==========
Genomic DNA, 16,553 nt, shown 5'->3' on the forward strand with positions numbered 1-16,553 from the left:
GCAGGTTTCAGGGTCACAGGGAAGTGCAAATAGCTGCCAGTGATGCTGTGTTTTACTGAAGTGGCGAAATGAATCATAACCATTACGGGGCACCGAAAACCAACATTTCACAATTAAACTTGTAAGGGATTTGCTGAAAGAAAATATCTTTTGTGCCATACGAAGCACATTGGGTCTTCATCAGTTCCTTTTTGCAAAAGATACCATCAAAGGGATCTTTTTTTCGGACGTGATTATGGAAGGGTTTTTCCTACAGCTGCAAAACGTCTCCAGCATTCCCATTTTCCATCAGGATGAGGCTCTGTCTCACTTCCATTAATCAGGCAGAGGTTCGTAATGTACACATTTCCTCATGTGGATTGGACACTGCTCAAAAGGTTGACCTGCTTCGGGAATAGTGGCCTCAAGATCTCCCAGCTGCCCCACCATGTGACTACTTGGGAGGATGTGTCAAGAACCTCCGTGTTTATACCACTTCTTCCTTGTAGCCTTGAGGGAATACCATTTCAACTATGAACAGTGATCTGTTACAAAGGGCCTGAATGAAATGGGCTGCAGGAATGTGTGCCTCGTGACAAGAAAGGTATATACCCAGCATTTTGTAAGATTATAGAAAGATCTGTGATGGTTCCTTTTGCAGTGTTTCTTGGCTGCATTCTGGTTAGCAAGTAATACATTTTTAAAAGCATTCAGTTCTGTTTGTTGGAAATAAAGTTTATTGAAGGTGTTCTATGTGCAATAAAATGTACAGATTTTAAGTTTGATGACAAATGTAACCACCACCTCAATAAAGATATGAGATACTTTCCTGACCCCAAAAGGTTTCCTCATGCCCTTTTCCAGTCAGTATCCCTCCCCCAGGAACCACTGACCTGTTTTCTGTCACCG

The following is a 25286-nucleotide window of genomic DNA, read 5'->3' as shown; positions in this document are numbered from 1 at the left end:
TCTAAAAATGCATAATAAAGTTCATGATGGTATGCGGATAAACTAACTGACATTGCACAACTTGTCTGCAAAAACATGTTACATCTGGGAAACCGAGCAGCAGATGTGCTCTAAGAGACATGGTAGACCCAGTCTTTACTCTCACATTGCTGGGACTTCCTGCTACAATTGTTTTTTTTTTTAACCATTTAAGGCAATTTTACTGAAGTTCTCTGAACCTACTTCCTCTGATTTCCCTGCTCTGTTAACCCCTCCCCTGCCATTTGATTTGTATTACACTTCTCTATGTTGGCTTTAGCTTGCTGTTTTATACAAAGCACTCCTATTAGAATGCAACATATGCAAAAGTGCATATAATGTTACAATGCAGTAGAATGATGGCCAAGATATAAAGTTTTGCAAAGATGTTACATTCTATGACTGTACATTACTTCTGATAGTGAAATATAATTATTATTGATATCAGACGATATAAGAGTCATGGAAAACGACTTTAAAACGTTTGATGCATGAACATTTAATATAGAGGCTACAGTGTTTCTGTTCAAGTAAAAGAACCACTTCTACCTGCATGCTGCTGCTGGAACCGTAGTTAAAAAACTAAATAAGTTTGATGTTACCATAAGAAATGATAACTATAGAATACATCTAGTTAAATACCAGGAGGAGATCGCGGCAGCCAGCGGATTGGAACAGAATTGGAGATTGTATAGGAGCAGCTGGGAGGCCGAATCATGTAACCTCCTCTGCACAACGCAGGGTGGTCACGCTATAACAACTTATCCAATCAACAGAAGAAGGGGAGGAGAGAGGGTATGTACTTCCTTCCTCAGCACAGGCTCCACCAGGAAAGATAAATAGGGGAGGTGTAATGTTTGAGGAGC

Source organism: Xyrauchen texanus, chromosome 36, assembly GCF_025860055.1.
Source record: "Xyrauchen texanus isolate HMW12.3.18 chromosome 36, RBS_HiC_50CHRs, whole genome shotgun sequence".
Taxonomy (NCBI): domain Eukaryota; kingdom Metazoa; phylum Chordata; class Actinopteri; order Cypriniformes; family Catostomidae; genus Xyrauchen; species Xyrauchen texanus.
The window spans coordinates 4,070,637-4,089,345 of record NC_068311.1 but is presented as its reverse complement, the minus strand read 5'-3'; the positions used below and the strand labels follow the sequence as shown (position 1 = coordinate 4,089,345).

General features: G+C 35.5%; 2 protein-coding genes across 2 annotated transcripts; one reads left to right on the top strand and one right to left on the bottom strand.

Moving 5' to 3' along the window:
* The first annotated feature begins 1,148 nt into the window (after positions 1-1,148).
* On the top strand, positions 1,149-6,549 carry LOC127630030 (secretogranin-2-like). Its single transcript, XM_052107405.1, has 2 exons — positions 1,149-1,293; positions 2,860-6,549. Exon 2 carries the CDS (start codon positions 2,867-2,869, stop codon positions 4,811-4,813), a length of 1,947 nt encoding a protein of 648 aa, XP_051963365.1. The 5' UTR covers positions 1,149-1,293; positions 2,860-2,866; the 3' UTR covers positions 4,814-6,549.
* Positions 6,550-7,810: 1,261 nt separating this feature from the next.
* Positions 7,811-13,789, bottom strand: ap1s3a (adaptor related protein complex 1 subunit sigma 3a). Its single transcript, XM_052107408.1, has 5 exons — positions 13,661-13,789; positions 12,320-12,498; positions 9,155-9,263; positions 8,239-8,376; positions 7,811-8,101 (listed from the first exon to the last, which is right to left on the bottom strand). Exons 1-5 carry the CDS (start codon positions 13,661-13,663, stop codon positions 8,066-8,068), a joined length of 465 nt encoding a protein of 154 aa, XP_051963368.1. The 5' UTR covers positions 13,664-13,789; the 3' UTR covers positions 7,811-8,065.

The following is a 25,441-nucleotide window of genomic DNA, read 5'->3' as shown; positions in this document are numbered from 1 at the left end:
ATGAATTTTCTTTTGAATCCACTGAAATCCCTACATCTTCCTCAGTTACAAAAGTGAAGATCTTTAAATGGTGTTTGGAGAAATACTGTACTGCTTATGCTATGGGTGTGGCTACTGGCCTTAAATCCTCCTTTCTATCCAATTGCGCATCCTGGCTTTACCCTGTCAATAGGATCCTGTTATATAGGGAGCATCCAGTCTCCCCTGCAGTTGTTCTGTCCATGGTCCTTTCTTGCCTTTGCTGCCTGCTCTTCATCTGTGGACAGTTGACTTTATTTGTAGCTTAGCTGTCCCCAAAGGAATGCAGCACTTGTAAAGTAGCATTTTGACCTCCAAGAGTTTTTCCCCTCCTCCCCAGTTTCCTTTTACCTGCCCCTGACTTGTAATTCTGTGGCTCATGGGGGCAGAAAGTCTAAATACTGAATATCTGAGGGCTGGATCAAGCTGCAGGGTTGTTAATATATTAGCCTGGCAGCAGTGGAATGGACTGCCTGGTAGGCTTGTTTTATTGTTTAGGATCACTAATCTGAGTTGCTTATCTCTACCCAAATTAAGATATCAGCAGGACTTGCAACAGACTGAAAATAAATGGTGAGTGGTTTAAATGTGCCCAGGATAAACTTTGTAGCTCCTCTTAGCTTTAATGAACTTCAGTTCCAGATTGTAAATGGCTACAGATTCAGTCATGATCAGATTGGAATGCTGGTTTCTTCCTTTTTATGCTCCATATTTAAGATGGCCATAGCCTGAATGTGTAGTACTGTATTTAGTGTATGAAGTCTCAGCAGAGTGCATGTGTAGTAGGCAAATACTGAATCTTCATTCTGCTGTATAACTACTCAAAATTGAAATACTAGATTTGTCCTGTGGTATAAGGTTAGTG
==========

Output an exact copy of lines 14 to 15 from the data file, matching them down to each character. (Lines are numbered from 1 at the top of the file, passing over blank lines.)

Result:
* Positions 7,811-13,789, bottom strand: ap1s3a (adaptor related protein complex 1 subunit sigma 3a). Its single transcript, XM_052107408.1, has 5 exons — positions 13,661-13,789; positions 12,320-12,498; positions 9,155-9,263; positions 8,239-8,376; positions 7,811-8,101 (listed from the first exon to the last, which is right to left on the bottom strand). Exons 1-5 carry the CDS (start codon positions 13,661-13,663, stop codon positions 8,066-8,068), a joined length of 465 nt encoding a protein of 154 aa, XP_051963368.1. The 5' UTR covers positions 13,664-13,789; the 3' UTR covers positions 7,811-8,065.

The following is a 25,441-nucleotide window of genomic DNA, read 5'->3' as shown; positions in this document are numbered from 1 at the left end: